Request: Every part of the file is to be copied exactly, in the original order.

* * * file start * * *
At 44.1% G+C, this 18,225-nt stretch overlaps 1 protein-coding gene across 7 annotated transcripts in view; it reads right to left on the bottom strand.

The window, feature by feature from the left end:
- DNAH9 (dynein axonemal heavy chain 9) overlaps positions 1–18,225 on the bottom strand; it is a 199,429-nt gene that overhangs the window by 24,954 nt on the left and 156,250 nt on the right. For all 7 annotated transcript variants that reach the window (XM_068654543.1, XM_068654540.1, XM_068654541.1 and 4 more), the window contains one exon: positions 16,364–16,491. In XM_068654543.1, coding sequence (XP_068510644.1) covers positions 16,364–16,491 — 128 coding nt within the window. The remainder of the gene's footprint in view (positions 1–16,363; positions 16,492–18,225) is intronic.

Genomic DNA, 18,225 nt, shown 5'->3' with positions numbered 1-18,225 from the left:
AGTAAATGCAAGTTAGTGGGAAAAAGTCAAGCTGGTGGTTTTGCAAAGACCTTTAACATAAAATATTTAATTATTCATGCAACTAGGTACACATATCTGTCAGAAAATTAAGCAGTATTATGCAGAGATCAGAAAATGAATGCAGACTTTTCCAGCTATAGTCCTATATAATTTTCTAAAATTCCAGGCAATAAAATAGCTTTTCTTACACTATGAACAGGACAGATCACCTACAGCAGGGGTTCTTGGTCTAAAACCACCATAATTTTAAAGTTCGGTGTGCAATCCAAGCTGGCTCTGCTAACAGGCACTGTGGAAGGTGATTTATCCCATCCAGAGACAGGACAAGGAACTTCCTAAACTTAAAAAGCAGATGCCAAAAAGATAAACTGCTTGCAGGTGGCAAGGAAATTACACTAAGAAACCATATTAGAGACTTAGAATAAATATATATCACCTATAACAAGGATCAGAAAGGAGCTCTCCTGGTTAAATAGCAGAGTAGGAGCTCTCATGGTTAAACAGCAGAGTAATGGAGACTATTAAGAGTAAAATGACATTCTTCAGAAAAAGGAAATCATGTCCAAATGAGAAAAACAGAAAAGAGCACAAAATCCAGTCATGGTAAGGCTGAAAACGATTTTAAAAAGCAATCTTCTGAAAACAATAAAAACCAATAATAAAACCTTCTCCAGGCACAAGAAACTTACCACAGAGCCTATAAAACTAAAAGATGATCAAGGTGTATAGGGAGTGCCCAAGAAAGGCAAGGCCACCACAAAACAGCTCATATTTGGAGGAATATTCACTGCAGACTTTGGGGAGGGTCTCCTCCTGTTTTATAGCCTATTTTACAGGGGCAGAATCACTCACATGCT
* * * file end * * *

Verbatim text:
At 44.1% G+C, this 18,225-nt stretch overlaps 1 protein-coding gene across 7 annotated transcripts in view; it reads right to left on the bottom strand.

The window, feature by feature from the left end:
- DNAH9 (dynein axonemal heavy chain 9) overlaps positions 1–18,225 on the bottom strand; it is a 199,429-nt gene that overhangs the window by 24,954 nt on the left and 156,250 nt on the right. For all 7 annotated transcript variants that reach the window (XM_068654543.1, XM_068654540.1, XM_068654541.1 and 4 more), the window contains one exon: positions 16,364–16,491. In XM_068654543.1, coding sequence (XP_068510644.1) covers positions 16,364–16,491 — 128 coding nt within the window. The remainder of the gene's footprint in view (positions 1–16,363; positions 16,492–18,225) is intronic.

Genomic DNA, 18,225 nt, shown 5'->3' with positions numbered 1-18,225 from the left:
AGTAAATGCAAGTTAGTGGGAAAAAGTCAAGCTGGTGGTTTTGCAAAGACCTTTAACATAAAATATTTAATTATTCATGCAACTAGGTACACATATCTGTCAGAAAATTAAGCAGTATTATGCAGAGATCAGAAAATGAATGCAGACTTTTCCAGCTATAGTCCTATATAATTTTCTAAAATTCCAGGCAATAAAATAGCTTTTCTTACACTATGAACAGGACAGATCACCTACAGCAGGGGTTCTTGGTCTAAAACCACCATAATTTTAAAGTTCGGTGTGCAATCCAAGCTGGCTCTGCTAACAGGCACTGTGGAAGGTGATTTATCCCATCCAGAGACAGGACAAGGAACTTCCTAAACTTAAAAAGCAGATGCCAAAAAGATAAACTGCTTGCAGGTGGCAAGGAAATTACACTAAGAAACCATATTAGAGACTTAGAATAAATATATATCACCTATAACAAGGATCAGAAAGGAGCTCTCCTGGTTAAATAGCAGAGTAGGAGCTCTCATGGTTAAACAGCAGAGTAATGGAGACTATTAAGAGTAAAATGACATTCTTCAGAAAAAGGAAATCATGTCCAAATGAGAAAAACAGAAAAGAGCACAAAATCCAGTCATGGTAAGGCTGAAAACGATTTTAAAAAGCAATCTTCTGAAAACAATAAAAACCAATAATAAAACCTTCTCCAGGCACAAGAAACTTACCACAGAGCCTATAAAACTAAAAGATGATCAAGGTGTATAGGGAGTGCCCAAGAAAGGCAAGGCCACCACAAAACAGCTCATATTTGGAGGAATATTCACTGCAGACTTTGGGGAGGGTCTCCTCCTGTTTTATAGCCTATTTTACAGGGGCAGAATCACTCACATGCT